When Rise to Honor turns up the heat, it usually does so by bringing on the cheap bosses or piling on the enemies. The latter gets so ridiculous at times that a later level pits Jet Li against dozens of guys in a long sequence of group battling. While the action picks up the pace and starts to really take off and show off the power of the engine, the cinematic nature gets in the way again. With many slo-mo close-ups and cutaway shots showing more people running into the area, the action gets cut up and disorienting. In mid-fight, the camera cut to a shot of one man running in and then cut back to the overall action to show that there are two or three more guys right next to Jet Li. In the moment it takes to figure out what's going on, one of them can easily knock you down.
Rise to Honor goes for the cinematic effect so much that, like the cut-up action I just described, it can hinder the actual gameplay. The action moves along smoothly and looks very nice, but it leaves a lot to be desired in terms of true interactivity. If someone can make a game that combines the slick movement and cohesive feel of Rise to Honorand implements some elements that make the game reward skill and exploration of the game's mechanics, then we'd have a winner. As it is, Rise to Honor feels mostly like a concession to action movies that never quite delivers.
There are many different environments in Rise to Honor and they all get a solid treatment. Even though the graphics here are not filled with eye candy and tremendous amounts of detail, it's still a good looking game that holds steady with minimal amounts of slowdown. The developers fell in love with doing reflections and there are many nice uses of it here. Many floors have that freshly mopped and waxed look and are so clean that reflections of the characters are easy to see.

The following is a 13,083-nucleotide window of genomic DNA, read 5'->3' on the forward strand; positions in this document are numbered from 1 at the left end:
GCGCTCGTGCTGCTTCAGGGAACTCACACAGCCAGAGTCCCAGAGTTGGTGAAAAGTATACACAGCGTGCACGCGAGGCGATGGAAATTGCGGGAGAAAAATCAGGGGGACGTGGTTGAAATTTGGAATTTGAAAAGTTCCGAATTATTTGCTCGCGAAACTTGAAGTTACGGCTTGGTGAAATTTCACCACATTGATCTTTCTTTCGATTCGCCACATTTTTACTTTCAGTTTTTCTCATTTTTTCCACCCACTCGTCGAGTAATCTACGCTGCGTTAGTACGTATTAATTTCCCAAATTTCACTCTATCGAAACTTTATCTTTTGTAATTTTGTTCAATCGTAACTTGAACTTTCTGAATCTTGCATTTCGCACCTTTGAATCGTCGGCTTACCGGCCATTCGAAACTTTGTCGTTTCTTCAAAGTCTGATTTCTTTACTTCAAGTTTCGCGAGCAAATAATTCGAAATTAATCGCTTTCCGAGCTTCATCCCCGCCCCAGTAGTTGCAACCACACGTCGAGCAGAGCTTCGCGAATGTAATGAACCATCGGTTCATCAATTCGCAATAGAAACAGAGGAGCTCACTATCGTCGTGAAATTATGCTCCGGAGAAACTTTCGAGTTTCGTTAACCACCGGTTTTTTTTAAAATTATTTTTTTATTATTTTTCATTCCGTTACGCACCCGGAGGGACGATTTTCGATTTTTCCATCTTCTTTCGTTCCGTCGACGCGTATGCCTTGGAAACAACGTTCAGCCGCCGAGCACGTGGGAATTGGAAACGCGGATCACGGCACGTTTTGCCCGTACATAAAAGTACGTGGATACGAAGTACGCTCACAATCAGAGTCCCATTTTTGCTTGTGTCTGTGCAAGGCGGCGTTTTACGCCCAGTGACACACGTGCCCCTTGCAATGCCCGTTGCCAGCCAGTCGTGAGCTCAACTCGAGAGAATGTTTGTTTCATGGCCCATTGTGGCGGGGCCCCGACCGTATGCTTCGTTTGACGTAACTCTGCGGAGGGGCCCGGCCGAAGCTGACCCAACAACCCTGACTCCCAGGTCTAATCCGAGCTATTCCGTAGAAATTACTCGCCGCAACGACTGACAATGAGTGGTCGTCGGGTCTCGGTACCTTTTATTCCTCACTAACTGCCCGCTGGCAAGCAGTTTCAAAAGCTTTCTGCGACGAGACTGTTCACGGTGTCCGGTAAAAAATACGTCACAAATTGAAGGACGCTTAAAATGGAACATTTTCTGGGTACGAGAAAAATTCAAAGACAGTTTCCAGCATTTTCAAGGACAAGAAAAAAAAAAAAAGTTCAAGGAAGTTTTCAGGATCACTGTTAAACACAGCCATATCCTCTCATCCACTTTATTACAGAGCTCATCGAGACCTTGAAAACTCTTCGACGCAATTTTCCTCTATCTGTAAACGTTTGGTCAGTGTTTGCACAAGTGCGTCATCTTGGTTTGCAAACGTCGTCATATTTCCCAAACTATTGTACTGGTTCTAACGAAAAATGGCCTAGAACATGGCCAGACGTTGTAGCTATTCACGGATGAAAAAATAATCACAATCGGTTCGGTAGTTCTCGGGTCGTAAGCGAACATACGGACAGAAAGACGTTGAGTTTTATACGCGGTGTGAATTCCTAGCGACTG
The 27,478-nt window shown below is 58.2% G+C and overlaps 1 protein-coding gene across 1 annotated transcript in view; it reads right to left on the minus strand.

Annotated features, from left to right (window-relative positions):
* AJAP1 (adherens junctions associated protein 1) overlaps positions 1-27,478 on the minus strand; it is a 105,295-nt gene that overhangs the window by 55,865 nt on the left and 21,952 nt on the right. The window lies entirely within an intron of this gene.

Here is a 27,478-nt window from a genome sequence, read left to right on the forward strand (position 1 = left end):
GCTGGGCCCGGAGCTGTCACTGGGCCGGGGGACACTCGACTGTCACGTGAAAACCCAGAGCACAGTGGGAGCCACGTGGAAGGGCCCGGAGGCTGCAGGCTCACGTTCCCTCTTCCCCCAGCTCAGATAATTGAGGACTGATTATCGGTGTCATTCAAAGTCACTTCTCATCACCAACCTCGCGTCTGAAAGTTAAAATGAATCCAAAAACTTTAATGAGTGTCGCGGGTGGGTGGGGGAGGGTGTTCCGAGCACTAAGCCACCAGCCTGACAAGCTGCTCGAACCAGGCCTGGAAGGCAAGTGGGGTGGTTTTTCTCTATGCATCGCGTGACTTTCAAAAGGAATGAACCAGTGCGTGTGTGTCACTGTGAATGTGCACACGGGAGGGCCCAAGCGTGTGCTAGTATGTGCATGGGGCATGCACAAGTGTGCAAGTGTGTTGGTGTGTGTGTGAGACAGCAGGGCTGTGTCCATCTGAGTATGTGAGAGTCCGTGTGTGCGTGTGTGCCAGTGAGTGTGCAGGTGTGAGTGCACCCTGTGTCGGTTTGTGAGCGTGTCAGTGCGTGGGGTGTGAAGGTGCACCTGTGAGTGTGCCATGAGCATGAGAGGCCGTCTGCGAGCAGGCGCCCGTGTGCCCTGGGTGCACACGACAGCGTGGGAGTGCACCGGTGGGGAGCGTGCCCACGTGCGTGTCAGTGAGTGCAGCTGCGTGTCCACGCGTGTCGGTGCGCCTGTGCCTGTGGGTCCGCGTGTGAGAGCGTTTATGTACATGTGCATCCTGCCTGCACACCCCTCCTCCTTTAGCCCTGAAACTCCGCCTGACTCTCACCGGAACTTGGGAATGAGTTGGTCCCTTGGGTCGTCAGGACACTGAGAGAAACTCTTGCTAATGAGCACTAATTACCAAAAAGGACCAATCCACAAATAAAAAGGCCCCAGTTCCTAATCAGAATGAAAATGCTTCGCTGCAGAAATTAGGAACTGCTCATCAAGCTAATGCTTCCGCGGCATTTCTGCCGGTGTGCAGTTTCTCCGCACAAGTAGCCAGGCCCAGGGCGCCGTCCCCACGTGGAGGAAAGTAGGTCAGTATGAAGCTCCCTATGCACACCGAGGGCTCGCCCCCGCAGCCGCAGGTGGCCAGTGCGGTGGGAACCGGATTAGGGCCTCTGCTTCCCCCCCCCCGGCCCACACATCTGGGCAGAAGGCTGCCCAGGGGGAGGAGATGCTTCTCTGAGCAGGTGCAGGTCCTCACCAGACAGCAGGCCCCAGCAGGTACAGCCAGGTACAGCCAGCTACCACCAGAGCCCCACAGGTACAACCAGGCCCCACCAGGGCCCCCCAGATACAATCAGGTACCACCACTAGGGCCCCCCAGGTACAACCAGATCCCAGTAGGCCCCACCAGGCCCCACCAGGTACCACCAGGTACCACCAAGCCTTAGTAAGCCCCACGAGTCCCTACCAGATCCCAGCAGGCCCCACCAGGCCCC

The character models themselves have a similar feel to them. They are not overly complex or detailed, but move smoothly and clearly show off the many different martial arts moves that are included in the game. With the moves coming fast and furious at times, it's good that it doesn't become a blur as well.
The soundtrack has a healthy variety of music types to provide a backdrop for the action while the sound effects have plenty of audio cues to make your roommates think you are watching some martial arts highlight reel. There are some aggravating repetitive phrases that highlight an overall average voice-over set of sessions. Jet Li does his own voice over work, which is quite nice if you're a fan.
It's a game that could've had potential. Jet Li put six weeks of work into making the moves authentic and Rise to Honor meets the challenge of showing them off. Unfortunately, some slick production and cinematic style doesn’t always translate into a good game and there are many gameplay elements that get bogged down by repetition.
With a game that doesn't develop the challenges to truly make it worth playing all the way through, Rise to Honor often resorts to some cheap tricks to make the bosses extra strong. While there are some efforts made to create an interactive Jet Li, it ends up feeling like remote control. Now if only the next step could be made and gives the gamer more control of the action. With the solid cinematic touches already displayed here, that would definitely be a game worth playing.